Monday, March 31, 2008

you won't get any rest

Aaron saw this in Long Beach, CA. I suppose any non-US reader might argue those are totally appropriate. Why DO we call them restrooms?

what kind of dirt IS ok?

Dave in Michigan saw this at the pediatrician's office. He writes, "I guess they don't want to shock the parents of toddlers with a word like poopy."

starting early

Nick says this was made by a first grade sunday school class. The lesson may have been about diversity, or about avoiding the androids.

Sunday, March 30, 2008


Valerie points out that "lean" sausage probably tastes much better than lean.

to remove or not to remove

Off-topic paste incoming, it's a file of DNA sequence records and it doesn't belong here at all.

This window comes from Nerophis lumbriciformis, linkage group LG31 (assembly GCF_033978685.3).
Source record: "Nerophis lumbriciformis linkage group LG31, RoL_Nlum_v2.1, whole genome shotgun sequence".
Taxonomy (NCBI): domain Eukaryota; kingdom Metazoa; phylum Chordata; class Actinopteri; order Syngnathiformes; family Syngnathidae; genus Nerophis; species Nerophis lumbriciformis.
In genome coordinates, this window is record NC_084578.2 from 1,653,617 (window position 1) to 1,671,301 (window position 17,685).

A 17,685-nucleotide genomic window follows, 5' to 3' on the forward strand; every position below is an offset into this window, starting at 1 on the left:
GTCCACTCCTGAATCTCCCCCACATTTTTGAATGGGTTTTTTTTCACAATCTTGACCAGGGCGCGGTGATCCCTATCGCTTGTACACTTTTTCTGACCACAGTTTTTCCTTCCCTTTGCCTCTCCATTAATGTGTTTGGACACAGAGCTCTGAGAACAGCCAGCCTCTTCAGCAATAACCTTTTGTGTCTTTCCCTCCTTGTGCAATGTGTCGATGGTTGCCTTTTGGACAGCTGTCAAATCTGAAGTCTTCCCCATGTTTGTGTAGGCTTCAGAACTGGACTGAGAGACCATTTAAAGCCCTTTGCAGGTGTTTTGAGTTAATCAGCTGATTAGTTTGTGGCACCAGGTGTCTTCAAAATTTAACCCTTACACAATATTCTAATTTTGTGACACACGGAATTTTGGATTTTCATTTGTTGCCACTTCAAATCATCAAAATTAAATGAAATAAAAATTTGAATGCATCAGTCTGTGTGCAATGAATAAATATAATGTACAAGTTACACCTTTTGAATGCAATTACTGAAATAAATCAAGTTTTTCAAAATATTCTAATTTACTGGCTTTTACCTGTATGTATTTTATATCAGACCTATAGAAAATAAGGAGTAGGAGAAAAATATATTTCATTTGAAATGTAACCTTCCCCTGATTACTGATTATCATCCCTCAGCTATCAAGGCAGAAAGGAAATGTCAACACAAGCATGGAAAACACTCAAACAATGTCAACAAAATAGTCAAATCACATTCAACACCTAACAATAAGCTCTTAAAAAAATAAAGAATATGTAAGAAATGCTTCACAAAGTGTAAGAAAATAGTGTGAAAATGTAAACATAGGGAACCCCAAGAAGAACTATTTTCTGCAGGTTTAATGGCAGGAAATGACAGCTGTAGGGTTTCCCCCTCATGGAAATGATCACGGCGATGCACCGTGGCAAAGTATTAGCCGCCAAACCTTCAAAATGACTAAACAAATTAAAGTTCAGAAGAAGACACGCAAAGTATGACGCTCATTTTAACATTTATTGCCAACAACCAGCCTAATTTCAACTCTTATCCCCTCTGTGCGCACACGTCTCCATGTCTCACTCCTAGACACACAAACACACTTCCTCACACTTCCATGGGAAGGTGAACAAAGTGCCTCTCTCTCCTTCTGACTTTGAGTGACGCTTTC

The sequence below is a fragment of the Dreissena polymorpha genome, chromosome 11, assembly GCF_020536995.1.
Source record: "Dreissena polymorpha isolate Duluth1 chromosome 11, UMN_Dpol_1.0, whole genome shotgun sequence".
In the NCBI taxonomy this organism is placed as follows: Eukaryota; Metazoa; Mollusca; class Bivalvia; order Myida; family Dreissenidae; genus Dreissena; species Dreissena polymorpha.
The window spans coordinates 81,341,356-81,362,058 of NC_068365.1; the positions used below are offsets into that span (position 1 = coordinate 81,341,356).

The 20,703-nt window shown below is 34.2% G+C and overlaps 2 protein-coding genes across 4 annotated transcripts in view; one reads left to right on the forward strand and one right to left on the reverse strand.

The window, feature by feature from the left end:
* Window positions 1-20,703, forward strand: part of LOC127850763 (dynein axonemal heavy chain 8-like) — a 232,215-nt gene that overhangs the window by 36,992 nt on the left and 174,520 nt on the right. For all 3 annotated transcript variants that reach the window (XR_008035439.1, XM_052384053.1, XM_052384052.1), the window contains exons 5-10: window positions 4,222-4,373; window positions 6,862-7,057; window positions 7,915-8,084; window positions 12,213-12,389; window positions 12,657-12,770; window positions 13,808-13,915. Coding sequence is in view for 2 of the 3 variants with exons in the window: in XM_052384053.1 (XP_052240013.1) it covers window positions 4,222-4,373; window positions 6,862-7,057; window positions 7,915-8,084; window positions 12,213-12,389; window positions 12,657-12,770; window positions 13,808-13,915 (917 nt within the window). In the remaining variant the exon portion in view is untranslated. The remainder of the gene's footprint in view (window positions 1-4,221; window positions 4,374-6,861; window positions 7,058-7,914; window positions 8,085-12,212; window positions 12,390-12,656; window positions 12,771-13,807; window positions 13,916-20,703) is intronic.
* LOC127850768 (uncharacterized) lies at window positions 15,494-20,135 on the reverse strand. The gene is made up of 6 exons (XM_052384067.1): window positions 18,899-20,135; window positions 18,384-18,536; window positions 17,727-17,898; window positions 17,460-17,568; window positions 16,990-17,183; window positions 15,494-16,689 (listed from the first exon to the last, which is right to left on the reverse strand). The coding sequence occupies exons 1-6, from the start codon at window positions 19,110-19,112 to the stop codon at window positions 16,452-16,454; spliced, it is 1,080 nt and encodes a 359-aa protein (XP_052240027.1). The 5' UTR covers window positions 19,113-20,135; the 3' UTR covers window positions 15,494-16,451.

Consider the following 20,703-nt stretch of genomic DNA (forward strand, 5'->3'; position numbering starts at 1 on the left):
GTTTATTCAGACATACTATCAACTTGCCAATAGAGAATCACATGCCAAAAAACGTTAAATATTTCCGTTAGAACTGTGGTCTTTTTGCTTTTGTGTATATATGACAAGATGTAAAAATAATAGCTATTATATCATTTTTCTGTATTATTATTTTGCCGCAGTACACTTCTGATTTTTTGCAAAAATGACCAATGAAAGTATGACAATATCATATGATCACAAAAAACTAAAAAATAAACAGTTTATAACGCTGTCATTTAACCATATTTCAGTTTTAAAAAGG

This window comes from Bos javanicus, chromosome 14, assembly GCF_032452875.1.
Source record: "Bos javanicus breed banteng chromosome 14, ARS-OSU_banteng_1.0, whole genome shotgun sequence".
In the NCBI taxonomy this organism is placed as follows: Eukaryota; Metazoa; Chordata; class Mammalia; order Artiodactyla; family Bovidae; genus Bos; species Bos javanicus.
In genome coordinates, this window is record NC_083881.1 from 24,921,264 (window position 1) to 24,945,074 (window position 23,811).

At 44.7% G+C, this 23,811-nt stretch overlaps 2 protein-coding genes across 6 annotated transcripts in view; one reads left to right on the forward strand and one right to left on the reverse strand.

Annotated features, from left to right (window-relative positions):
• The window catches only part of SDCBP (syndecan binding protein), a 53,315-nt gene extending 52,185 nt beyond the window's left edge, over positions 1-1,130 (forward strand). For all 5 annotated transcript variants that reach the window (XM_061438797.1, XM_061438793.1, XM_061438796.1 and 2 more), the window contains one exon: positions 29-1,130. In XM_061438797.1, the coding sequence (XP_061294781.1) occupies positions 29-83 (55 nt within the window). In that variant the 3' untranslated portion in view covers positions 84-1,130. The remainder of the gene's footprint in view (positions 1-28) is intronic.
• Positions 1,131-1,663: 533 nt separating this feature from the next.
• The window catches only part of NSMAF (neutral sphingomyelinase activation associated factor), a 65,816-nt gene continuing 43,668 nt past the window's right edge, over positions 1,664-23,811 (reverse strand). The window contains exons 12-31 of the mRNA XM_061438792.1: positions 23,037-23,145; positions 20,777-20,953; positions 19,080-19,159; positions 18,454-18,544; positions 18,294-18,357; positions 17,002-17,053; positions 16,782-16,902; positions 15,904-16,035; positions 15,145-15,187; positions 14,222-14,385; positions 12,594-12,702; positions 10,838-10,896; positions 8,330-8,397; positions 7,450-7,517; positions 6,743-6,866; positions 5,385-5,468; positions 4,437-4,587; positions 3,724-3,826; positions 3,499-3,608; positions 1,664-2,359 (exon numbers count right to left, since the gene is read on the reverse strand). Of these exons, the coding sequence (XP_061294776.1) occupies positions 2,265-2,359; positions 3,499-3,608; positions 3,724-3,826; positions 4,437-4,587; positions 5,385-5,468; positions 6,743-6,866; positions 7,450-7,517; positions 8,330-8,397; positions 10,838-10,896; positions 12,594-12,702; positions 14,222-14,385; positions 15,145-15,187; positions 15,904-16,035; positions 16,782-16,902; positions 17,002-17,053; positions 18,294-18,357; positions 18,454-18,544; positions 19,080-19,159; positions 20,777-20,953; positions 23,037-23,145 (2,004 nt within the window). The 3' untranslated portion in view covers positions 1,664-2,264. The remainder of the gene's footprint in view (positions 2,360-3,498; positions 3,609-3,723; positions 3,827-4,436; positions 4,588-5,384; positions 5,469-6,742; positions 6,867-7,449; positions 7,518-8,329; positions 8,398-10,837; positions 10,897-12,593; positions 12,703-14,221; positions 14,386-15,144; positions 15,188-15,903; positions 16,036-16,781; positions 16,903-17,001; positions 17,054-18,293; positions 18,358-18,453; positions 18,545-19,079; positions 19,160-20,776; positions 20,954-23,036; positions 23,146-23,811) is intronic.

What I love about this one is the ambiguity of what you are (not?) supposed to remove. The sign whose main text says to "not" move it? Thanks, Don, who saw this in Vienna VA.

Not so strict

This from Jeff in London. I like that an intensifier like "strictly" is used at all, and especially that it's qualified by the quotes. I would think "No Admittance" would have done it.

Saturday, March 29, 2008

you know, "places"

Ok, so technically this is referencing the expression and not literal travel, but it's still weird. Paul got this fortune and writes, "I'm hoping that doesn't mean 'to a dumpster to try to find lunch' or 'rehab.'"

not ALL others...

I wonder what alternative definition of "towed" they are working with. Thanks, Kelly.

it's emergency room's nickname

A says, "I'd worry that Dr. Nick from the Simpsons would try to cut out my liver bones..."

"please say"